7 Rules To Stop Emotional Eating At Night

By Jackie Wicks, PEERtrainer co-founder
Print | Email | Feeds | Previous   Page 1 | 2 | 3 | 4 | 5 | 6 | 7 | 8   Next

1.    You’ve Got To Clean The Junk Out Of The House

I’ve heard – but I can’t do this, I have teenage boys in the house!  Or, why be such a zealot, I can just learn to have a small portion and still enjoy myself.  Or I love food and no one can make me do this!!  You’re absolutely right.  I can’t make you do this and this is all up to you. 

You have a choice.  You can keep doing what you’ve been doing for the last 20 years or you can make some changes and get a different result.  The truth is, you can have a house junk free even with teenagers in the house.  Your teenager will still love you if there are no cookies in the house (or will still argue with you, still throw fits). 

This is a choice.  You can do this.  When there is junk in the house, the emotional eating binge becomes VERY EASY.  Almost effortless.  You need to make it a little harder on yourself.  Especially at 2 am in the morning.  Many of you have insomnia and sleeping problems.  No shocker there.  Sleep problems can start at a very young age when it was a struggle with your parents and you could always get them to let you stay up just a little bit later.  Or you’re drinking too much caffeine during the day and the stress is taking over.  

If it’s easy to eat junk, you’ll eat it at 2 am in the morning
.  If it’s hard, it will make it that much harder.  The other day I was talking to a client who eats after dinner and I asked, what are you eating and she said, I start off with a square of unsweetened chocolate, then I move to a large Lindt bar of dark chocolate and then I start on the cheese.  I said what kind of cheese?  She answered, "Oh, I have the best cheese in the world."  There was pride and delight in her answer.  She has every kind of cheese she can think of and it’s all there right when she needs it most, when she’s trying to stuff down her emotions.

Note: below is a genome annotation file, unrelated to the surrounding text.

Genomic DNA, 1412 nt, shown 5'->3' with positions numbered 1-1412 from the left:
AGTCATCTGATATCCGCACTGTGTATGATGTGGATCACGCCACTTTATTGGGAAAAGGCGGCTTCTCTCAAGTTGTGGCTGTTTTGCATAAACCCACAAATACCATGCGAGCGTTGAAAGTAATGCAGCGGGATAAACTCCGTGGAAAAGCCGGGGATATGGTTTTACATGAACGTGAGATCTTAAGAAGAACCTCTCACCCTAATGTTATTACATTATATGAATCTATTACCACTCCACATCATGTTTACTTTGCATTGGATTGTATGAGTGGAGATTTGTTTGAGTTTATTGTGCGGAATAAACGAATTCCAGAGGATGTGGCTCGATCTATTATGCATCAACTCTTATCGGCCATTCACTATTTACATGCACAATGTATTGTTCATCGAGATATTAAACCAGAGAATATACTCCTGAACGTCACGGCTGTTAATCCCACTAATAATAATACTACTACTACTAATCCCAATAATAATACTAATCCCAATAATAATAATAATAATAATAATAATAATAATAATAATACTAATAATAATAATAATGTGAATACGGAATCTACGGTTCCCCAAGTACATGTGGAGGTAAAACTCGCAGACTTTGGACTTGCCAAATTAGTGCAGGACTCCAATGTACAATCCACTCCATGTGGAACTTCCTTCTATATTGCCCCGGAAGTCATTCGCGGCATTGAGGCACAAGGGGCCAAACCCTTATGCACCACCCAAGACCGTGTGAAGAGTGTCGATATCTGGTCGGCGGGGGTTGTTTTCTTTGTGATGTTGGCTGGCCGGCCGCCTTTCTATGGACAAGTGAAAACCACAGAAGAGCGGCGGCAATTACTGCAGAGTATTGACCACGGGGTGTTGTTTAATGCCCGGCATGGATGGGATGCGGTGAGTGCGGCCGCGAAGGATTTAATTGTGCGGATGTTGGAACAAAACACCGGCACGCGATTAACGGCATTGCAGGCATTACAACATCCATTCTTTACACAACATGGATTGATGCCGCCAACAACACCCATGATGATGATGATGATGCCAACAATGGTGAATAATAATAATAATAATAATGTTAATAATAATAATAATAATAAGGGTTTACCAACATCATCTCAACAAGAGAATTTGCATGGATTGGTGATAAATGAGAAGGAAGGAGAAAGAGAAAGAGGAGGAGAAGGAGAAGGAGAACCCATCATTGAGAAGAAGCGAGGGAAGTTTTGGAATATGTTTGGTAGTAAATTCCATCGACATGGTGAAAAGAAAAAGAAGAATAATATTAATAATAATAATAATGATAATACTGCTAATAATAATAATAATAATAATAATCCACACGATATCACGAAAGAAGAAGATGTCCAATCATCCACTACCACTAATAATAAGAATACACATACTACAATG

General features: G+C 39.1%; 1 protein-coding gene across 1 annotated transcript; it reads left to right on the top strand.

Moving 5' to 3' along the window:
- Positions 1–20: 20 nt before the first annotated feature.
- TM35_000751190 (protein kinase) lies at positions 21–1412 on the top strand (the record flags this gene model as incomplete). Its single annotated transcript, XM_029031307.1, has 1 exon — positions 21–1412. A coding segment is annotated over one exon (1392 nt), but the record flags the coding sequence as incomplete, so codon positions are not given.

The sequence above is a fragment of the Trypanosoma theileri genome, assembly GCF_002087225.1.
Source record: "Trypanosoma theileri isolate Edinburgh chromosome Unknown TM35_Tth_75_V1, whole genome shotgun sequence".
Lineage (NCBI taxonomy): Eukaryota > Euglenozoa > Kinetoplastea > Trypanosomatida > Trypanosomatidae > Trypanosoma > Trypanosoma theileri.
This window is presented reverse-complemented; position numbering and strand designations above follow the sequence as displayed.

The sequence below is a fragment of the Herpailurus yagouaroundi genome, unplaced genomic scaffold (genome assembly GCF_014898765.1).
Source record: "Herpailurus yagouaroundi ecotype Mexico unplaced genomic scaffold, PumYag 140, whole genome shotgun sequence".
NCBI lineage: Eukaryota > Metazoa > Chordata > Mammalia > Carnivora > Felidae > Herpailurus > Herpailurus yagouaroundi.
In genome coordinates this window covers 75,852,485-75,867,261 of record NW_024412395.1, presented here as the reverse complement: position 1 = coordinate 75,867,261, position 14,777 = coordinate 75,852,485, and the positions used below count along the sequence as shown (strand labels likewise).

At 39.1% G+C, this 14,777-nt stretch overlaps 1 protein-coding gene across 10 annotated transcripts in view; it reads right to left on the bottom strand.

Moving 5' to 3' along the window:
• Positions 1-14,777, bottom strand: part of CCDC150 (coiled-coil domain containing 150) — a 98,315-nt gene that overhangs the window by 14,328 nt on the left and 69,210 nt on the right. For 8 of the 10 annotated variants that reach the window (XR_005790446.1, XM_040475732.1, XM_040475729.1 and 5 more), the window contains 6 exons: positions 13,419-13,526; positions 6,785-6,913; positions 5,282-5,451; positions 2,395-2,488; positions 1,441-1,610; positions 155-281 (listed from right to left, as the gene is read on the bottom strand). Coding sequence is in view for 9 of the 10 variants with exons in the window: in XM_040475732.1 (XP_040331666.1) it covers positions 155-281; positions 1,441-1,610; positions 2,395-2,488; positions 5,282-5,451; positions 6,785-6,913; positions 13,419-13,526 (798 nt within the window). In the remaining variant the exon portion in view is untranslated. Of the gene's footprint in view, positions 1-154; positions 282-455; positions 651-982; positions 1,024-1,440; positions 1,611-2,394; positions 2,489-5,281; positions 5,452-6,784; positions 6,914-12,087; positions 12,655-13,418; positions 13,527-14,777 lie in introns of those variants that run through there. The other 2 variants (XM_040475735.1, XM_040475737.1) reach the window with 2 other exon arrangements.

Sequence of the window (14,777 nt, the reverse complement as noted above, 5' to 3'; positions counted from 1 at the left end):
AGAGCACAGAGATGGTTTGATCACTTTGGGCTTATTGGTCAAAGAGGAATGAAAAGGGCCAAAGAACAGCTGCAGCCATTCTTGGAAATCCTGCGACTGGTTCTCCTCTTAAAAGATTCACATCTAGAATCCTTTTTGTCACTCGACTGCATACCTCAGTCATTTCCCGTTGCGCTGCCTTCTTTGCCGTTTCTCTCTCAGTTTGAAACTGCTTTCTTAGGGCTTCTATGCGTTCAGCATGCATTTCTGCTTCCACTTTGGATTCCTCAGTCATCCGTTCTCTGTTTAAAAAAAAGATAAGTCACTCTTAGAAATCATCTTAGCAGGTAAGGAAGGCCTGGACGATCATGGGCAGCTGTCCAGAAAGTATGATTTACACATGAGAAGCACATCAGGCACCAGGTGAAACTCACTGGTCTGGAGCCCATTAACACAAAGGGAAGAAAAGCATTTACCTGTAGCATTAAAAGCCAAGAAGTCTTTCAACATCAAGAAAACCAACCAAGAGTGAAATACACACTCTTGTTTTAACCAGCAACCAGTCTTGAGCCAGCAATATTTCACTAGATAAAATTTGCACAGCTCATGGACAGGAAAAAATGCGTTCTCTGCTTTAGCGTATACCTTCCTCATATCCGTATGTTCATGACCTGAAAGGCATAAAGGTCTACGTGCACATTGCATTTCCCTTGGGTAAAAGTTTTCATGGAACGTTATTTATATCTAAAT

You have to mix up your patterns.  A tough fight with your husband means your favorite bag of sour cream and onion potato chips that sits “right there’ on the counter.  In your mind, this has become as absolute as the concept of 1+2 =3.  It’s almost as etched in your mind as solid as mathematics.  Fight with husband + potato chips on counter = a typical night in the household.  The only way to make a different variable is to change the variable.  And the easiest way you have at your disposal to change that variable is to GET RID OF IT.  GET RID OF IT. 

I’ve been told I’m harsh from therapists.  You can’t get a patient to let go of something and not give them a replacement is what I am told.  I will be giving you replacements in rule #4.   I’m not telling you to not have food. I’m telling you to GET RID OF THE JUNK.   Even Dr. Andrew Weil, in his book 8 Weeks to Optimal Health has you strip your entire cupboard and refrigerator of all partially hydrogenated oils, and corn syrup and a variety of other “bad foods”.  What you don’t have in your house, essentially, what you don’t see, you won’t have. Remember your mind sometimes, is an easy thing to understand:  whatever it focuses on, it gets.